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Director's Message

Director

Yokoso and welcome to JFIT. We are a Japan Center at UC San Diego’s School of Global Policy and Strategy. We conduct research on Japan, beginning with a strong group of Japan scholars at UC San Diego and our global network of colleagues and collaborators. Through our visiting scholar and corporate partnership programs, we provide introductions and networking opportunities to connect Japan with San Diego and Southern California. We offer a variety of short-term education programs that introduce Japanese researchers and entrepreneurs to our innovation ecosystem anchored on UC San Diego, in the health, engineering and social sciences. And, we connect our deep talent pool of students and alumni trained in doing business in Japan with talent seekers globally.

As the world is entering a new phase of “decoupling”, a new competitive dynamic is forming in Asia that is more important than ever to understand. Japan’s role in the Northeast Asian triangle is critical not only for balance in the region, but for geopolitical stability and global trade. Understanding and reaching out to Japan is becoming more important than ever. We at JFIT hope to facilitate this process by creating opportunities to connect, discuss, learn and collaborate.

Our core activity this year is our weekly JAPAN ZOOMINAR @ UC San Diego webinar series. We invite you to join our discussions and contribute to our conversations. We invite you to sign up for our regular San Diego-Japan Newsflash, and you may also follow us on LinkedInFacebook and Twitter to follow and become part of our activities.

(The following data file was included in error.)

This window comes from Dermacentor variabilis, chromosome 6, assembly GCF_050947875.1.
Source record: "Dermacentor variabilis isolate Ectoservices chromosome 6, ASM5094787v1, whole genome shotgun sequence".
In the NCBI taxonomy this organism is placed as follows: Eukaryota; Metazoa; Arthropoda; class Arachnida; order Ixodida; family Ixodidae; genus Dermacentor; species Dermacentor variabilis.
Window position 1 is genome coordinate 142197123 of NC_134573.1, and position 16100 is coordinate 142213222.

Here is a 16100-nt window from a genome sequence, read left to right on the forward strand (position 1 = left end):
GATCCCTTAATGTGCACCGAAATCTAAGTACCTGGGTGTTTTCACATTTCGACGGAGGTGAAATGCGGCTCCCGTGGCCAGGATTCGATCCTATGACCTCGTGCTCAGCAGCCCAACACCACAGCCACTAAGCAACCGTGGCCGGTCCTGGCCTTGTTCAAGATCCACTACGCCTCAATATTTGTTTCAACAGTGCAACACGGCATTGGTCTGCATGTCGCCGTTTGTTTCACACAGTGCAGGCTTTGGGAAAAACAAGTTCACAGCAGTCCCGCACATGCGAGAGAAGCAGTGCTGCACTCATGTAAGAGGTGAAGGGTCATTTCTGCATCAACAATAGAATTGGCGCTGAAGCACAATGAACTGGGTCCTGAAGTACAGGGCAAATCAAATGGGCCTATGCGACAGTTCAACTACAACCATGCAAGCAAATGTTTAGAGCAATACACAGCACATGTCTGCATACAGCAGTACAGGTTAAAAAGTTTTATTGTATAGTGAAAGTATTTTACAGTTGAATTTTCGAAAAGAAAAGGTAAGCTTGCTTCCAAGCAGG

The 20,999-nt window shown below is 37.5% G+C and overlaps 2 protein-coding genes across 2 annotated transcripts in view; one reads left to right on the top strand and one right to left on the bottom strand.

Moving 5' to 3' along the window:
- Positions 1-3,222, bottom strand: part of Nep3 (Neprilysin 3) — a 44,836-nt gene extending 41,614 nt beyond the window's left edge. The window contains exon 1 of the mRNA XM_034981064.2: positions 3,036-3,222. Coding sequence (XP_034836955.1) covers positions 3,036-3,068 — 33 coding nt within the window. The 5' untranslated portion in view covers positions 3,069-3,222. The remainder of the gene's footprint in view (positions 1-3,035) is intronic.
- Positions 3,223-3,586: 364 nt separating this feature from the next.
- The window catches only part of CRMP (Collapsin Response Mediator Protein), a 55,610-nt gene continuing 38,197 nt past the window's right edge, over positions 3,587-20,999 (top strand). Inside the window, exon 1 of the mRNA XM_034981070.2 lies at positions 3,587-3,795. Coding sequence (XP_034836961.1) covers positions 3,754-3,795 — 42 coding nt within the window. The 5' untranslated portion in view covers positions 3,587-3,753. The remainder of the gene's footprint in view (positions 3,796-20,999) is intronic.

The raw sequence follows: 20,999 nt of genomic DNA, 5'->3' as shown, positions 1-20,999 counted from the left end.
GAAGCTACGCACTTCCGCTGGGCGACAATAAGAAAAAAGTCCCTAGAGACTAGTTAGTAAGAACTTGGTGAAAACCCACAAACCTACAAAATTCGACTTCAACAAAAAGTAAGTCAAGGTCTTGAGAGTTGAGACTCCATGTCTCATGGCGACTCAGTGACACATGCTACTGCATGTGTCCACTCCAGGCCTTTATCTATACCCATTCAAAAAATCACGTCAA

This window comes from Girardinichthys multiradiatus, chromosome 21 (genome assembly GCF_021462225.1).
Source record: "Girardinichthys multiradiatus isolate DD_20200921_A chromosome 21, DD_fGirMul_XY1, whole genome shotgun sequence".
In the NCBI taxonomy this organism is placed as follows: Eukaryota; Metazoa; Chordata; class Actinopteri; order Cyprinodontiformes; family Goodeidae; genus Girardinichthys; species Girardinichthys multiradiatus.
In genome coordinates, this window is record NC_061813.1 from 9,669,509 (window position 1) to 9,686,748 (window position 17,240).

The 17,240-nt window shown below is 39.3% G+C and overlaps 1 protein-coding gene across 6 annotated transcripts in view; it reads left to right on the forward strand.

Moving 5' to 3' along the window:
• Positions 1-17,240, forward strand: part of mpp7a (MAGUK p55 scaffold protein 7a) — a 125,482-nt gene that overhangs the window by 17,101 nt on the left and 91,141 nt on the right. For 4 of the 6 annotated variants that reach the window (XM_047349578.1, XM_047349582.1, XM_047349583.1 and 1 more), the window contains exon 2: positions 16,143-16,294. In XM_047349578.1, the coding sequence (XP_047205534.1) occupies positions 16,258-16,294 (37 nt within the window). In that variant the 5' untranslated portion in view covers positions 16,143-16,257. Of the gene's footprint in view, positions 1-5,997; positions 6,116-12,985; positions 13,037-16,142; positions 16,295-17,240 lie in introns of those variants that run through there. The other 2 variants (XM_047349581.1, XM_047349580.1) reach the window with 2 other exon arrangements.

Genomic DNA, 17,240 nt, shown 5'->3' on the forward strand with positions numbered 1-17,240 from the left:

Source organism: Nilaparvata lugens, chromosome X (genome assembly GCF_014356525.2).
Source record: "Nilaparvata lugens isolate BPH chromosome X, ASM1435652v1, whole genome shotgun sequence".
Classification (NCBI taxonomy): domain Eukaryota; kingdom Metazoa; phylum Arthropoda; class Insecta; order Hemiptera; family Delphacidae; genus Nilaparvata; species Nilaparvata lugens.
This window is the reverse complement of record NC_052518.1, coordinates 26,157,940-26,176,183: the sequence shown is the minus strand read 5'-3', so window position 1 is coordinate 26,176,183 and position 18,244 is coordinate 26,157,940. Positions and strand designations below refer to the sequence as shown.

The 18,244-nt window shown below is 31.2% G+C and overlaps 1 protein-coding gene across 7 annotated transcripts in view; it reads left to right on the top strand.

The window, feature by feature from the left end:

With best wishes,

Ulrike Schaede

July 2020


A message from Dean Peter Cowhey

Peter F. CowheyIn a world of shifting geopolitics, rapid technological innovation, and continuous restructuring of the global economy and our major urban regions, JFIT addresses important questions confronting the U.S. and Japan. One area of special attention will be the changing organization of technology innovation in two of the world’s largest scientific powers—the U.S. and Japan.

JFIT is interested in how technology clusters in our two countries are evolving and how they interact. How will San Diego tech companies come to rely on Japanese investors to stimulate their growth? How will Japan’s efforts to rejuvenate growth come to rely on more of the basic science done in the U.S.? What policies and institutions would best promote the mutual goals of the two countries in regard to innovation?

We anticipate that JFIT will work with many campus partners interested in these questions, including the Jacobs School of Engineering, the Rady School of Management and the School of Medicine.